Biblical Studies in Liberal Arts 4


Kevin has a great post at Blue Cord

The college where I work is the only liberal arts college in Eastern Europe.  As such, we have to work hard to explain ourselves to potential students and the ministry of education.  Both are used to either professional schools (which is what kolegia means in Lithuanian) that prepare you for a particular job or universities that are research oriented.  As a liberal arts college, neither of these are our main goals.

This year, I am the head of a task force on defining what liberal arts means in this context.  In my understanding, a liberal arts education focuses on…

I encourage you to give your 2¢ on the topic; I have already given mine:

I have been working along parallel lines for a paper I will deliver at SBL http://targuman.org/blog/?p=242. I think you have hit on most of the high points; the question of my paper and the session is how do we teach biblical studies in a secular context. I would simply counter to any critic why do we teach any particular literature? Why do we teach any particular period of history and region?

I suppose that sounds a bit snarky, but the reality is (whether one likes it or not) that the Bible, its stories, morals/mores/ethic, and theology (not to mention politics) has formed the basis for most of Europe and countries we call “western” (although last time I checked a lot of countries that a “eastern” were pretty well impacted as well).

(Via Blue Cord.)

 

Leave a Reply

4 thoughts on “Biblical Studies in Liberal Arts

  • Kevin A. Wilson

    Thanks for the comments. I have not gone through the SBL program this year, so I was not aware of this session. I have placed in on my calendar. I hope to see you there.

    One of the thoughts that came to mind when reading your thoughts on checking our biases at the door is the extent to which non-religious scholars do the same. Do they place on hold their conviction that the Bible is not the word of God? Granted, the position that the Bible is the word of God is not of the same character as a literary theory that can be tested, but if religious biases need to be left at the door (and I agree they do) then non-religious biases do too.

  • Stephen L. Cook

    Very interesting discussion! I wonder if another equally valid approach would be to create an atmosphere where parties acknowledged their traditions, suppositions, and biases upfront, and admitted that there was no way to completely check them at the door. Then, the goal would be to work toward mutual understandings, highest common denominators, and keeping each other honest. One problem would be that the professor has extra authority and power, giving her/him an unfair “advantage.” Still, there might be ways for the prof. to say, “This is how my Jewish- / Christian- / Humanist- / Australian- or Whatever-Worldview leads me to make meaning out of this text, but lets get this in conversation with other Lenses on this text. I want to learn from you…” What think ye? —SLC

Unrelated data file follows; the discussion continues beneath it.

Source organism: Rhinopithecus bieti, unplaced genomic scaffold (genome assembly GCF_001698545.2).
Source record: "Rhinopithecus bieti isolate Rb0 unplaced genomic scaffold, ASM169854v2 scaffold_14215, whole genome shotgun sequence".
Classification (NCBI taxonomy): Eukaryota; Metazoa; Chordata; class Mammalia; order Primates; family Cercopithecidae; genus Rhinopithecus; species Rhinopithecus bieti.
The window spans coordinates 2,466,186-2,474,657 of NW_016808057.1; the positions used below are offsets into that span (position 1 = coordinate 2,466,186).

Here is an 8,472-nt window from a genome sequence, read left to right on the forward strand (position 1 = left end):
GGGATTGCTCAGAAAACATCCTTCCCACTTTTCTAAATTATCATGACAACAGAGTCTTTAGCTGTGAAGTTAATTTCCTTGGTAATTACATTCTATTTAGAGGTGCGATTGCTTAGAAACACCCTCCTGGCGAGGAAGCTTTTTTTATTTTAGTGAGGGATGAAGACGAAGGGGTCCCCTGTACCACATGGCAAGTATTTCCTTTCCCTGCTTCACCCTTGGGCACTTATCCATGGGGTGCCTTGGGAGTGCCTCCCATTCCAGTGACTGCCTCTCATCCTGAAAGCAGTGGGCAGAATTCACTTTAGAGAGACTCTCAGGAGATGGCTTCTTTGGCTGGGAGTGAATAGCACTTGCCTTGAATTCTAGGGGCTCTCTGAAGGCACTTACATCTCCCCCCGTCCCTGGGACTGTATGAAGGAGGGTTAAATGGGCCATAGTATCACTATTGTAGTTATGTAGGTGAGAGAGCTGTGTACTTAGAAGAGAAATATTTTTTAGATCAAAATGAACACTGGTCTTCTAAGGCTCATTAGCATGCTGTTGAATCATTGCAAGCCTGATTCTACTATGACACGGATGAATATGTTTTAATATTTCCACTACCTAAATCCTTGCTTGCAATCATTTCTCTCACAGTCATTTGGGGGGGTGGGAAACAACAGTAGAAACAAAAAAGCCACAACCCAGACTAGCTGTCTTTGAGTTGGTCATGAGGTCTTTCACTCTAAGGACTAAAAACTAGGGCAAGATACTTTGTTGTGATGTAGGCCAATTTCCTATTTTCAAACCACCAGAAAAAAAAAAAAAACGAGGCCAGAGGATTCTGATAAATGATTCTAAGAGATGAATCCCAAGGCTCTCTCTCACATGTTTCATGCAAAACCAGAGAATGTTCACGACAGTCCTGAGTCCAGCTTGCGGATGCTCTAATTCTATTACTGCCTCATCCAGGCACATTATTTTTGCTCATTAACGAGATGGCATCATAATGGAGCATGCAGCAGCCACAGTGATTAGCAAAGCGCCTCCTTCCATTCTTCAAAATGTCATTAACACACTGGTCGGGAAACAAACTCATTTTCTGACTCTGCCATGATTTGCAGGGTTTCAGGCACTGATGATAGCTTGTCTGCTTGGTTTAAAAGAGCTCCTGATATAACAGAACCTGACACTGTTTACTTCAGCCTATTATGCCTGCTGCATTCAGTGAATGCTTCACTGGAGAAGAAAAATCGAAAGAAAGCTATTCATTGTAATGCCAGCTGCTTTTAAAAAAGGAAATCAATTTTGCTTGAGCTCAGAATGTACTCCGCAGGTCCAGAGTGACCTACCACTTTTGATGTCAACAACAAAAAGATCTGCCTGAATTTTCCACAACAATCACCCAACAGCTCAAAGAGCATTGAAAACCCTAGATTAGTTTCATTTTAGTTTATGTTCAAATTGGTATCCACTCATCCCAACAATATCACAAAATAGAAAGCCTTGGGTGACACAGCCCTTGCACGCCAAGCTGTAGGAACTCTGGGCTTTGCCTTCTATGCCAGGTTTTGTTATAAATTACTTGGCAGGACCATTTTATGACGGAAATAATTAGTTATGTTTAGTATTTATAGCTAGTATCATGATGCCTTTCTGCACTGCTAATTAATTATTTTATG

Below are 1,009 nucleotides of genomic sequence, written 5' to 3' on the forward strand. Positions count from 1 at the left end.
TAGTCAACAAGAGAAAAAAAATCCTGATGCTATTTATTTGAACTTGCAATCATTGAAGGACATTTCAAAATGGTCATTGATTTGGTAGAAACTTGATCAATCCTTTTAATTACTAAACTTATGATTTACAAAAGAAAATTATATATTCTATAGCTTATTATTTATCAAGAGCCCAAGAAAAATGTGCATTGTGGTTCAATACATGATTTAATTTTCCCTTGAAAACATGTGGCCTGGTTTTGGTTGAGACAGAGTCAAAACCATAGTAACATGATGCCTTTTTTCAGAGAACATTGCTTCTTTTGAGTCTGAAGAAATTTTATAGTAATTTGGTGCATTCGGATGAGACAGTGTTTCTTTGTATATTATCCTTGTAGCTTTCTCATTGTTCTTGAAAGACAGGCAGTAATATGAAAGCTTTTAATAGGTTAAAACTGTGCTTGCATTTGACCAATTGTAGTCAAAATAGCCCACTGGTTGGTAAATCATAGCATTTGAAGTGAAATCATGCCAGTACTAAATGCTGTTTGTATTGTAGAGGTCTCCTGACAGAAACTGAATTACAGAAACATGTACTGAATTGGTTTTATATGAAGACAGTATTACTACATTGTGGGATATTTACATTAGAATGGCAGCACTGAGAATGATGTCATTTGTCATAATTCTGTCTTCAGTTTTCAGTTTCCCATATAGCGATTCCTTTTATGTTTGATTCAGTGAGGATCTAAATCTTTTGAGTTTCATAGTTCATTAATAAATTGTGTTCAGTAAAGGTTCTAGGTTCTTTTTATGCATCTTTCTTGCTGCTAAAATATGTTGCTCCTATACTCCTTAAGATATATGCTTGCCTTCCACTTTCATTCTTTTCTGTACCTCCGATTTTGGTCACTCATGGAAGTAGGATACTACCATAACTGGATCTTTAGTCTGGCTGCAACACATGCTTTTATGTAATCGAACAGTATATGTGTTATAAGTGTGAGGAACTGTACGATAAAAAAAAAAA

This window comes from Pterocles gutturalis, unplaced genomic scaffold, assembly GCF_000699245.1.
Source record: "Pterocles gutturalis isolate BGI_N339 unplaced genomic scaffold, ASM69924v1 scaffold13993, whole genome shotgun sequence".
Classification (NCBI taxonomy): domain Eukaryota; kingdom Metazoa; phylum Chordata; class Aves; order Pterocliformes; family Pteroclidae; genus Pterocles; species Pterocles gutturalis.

• Steve

    How very interesting. I was just going to point out that it is not possible to truly check your biases at the door, when I read that Stephen thinks (and writes) the same thing. One has to wonder that, if one convinces oneself that their biases are completely in check, are they not just introducing a sort of “meta bias” in which one finds oneself blind to the biases they are carrying, supposing themselves to be blessed with the rare ability to see things “as they really are.”

    It is this blindness to one’s own biases that perhaps lead to more conflict than anything else. Rather than acknowledge that our views are firmly grounded at the subconcious level in our biases we often assert that “our” views are the objective truth, and that those with opposing views are victims of their own biases.

    Anyway… office hours (and students!) call.

    SB

  • cbrady

    I can’t say I disagree with what anyone has posted so far. In fact, I hope that you all could see from my initial paper proposal and conversation with Alan (posted here) that I believe there is a, dare I say it, “balance” that can be achieved between acknowledging our biases and at the same time attempting to hold them in check long enough to give audience to differing views. In the proposal I phrase it this way:

    “This is easier said than done since we must attempt to leave religious convictions, traditions, and specific agendas behind. At the same time, we must also recognize that we will not always be able to avoid our own historical context and bias.”

    The “leaving behind” (“check at the door” was Alan’s phrase) was intended as a way to enable ourselves to explore other possibilities. For those who have not clicked over, here is my reply to Alan:

    “Alan, I agree and certainly do not mean that students have to reject their personal convictions in order to be in the class. I do think that the best engagement occurs when we suspend (to the best of our ability) any prior convictions or beliefs that we might hold. It has also been my experience that opening myself up to various (and often opposing) concepts usually leads to a reevaluation of my prior beliefs. Not always changing them, but certainly rethinking them.”

    Is this not an appropriate tension between acknowledging our biases (religions, critical, political, etc.), suspending them for the purpose of exploration, and then reexamining our own and others’ biases in light of new information?